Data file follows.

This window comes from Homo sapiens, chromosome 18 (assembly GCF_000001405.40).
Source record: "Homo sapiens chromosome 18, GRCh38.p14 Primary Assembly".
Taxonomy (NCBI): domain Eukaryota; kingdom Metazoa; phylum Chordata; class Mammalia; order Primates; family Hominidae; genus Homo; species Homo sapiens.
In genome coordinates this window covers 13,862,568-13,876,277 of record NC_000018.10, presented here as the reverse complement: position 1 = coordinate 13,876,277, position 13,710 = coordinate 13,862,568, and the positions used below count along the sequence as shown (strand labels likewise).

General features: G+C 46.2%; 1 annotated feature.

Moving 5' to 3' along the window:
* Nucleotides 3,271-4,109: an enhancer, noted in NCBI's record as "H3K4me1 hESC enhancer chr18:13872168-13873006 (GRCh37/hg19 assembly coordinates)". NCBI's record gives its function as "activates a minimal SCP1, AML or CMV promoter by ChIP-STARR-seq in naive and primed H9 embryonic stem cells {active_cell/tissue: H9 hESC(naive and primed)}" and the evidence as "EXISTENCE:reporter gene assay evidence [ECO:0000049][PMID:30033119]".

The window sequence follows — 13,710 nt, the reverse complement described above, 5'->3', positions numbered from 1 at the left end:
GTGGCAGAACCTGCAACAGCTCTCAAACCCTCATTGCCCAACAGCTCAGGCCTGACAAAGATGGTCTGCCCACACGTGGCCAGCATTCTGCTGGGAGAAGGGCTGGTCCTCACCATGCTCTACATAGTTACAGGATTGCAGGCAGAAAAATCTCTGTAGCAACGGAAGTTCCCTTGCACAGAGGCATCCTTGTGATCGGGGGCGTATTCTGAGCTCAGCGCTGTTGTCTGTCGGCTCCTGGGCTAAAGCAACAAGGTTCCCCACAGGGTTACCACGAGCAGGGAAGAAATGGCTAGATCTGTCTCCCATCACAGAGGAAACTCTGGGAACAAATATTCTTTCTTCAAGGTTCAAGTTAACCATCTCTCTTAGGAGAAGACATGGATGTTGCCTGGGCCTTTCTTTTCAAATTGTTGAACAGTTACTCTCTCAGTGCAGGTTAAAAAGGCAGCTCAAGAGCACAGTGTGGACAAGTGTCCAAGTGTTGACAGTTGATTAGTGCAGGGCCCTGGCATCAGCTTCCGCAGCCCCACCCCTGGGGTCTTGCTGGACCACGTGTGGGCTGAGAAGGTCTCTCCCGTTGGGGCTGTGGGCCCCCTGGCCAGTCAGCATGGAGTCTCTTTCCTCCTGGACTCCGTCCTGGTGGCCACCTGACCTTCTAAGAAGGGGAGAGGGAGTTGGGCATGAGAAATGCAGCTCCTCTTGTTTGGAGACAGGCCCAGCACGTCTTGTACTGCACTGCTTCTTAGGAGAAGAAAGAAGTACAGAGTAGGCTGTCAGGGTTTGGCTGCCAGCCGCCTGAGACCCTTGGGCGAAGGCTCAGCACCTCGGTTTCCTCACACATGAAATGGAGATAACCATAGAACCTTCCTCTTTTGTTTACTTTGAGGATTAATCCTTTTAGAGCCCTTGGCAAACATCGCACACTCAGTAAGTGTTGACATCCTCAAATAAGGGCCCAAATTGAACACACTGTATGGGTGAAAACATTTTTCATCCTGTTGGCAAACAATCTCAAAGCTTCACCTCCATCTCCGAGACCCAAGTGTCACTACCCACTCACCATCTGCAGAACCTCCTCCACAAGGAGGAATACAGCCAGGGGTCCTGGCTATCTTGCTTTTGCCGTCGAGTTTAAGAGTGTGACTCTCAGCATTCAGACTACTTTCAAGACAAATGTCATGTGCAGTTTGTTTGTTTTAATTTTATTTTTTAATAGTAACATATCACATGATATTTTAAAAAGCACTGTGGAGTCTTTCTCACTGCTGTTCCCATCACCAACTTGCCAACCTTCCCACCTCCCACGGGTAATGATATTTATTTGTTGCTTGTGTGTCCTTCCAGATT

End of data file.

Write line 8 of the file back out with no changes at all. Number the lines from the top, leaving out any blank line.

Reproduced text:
The window sequence follows — 13,710 nt, the reverse complement described above, 5'->3', positions numbered from 1 at the left end: